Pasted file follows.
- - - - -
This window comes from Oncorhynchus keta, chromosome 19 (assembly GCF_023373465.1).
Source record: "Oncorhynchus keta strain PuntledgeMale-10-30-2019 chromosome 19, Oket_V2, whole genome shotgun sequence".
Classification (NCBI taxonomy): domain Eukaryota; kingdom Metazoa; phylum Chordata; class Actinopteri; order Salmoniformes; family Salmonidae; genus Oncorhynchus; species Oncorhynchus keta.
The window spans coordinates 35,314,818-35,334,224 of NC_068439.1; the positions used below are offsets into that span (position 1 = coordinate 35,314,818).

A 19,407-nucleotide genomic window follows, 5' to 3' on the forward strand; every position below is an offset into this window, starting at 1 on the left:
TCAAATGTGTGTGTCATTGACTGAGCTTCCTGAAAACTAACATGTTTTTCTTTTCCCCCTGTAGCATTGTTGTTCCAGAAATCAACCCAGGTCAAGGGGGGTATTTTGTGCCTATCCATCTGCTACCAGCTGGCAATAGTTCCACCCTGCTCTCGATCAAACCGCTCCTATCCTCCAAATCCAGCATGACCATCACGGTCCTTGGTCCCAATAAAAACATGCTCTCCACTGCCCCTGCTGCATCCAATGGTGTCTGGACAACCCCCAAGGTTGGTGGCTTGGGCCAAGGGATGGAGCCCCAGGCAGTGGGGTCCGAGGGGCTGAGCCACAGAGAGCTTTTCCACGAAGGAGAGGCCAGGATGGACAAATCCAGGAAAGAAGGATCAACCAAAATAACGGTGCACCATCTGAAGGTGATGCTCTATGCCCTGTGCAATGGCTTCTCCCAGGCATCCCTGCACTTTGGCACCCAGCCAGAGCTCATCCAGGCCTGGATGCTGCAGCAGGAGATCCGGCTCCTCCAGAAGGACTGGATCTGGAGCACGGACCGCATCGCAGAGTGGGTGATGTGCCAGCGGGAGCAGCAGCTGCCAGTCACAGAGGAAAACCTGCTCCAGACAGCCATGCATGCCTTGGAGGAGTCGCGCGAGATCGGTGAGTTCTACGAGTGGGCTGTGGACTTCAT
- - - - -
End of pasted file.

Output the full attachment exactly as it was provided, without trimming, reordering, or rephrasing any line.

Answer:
This window comes from Oncorhynchus keta, chromosome 19 (assembly GCF_023373465.1).
Source record: "Oncorhynchus keta strain PuntledgeMale-10-30-2019 chromosome 19, Oket_V2, whole genome shotgun sequence".
Classification (NCBI taxonomy): domain Eukaryota; kingdom Metazoa; phylum Chordata; class Actinopteri; order Salmoniformes; family Salmonidae; genus Oncorhynchus; species Oncorhynchus keta.
The window spans coordinates 35,314,818-35,334,224 of NC_068439.1; the positions used below are offsets into that span (position 1 = coordinate 35,314,818).

A 19,407-nucleotide genomic window follows, 5' to 3' on the forward strand; every position below is an offset into this window, starting at 1 on the left:
TCAAATGTGTGTGTCATTGACTGAGCTTCCTGAAAACTAACATGTTTTTCTTTTCCCCCTGTAGCATTGTTGTTCCAGAAATCAACCCAGGTCAAGGGGGGTATTTTGTGCCTATCCATCTGCTACCAGCTGGCAATAGTTCCACCCTGCTCTCGATCAAACCGCTCCTATCCTCCAAATCCAGCATGACCATCACGGTCCTTGGTCCCAATAAAAACATGCTCTCCACTGCCCCTGCTGCATCCAATGGTGTCTGGACAACCCCCAAGGTTGGTGGCTTGGGCCAAGGGATGGAGCCCCAGGCAGTGGGGTCCGAGGGGCTGAGCCACAGAGAGCTTTTCCACGAAGGAGAGGCCAGGATGGACAAATCCAGGAAAGAAGGATCAACCAAAATAACGGTGCACCATCTGAAGGTGATGCTCTATGCCCTGTGCAATGGCTTCTCCCAGGCATCCCTGCACTTTGGCACCCAGCCAGAGCTCATCCAGGCCTGGATGCTGCAGCAGGAGATCCGGCTCCTCCAGAAGGACTGGATCTGGAGCACGGACCGCATCGCAGAGTGGGTGATGTGCCAGCGGGAGCAGCAGCTGCCAGTCACAGAGGAAAACCTGCTCCAGACAGCCATGCATGCCTTGGAGGAGTCGCGCGAGATCGGTGAGTTCTACGAGTGGGCTGTGGACTTCAT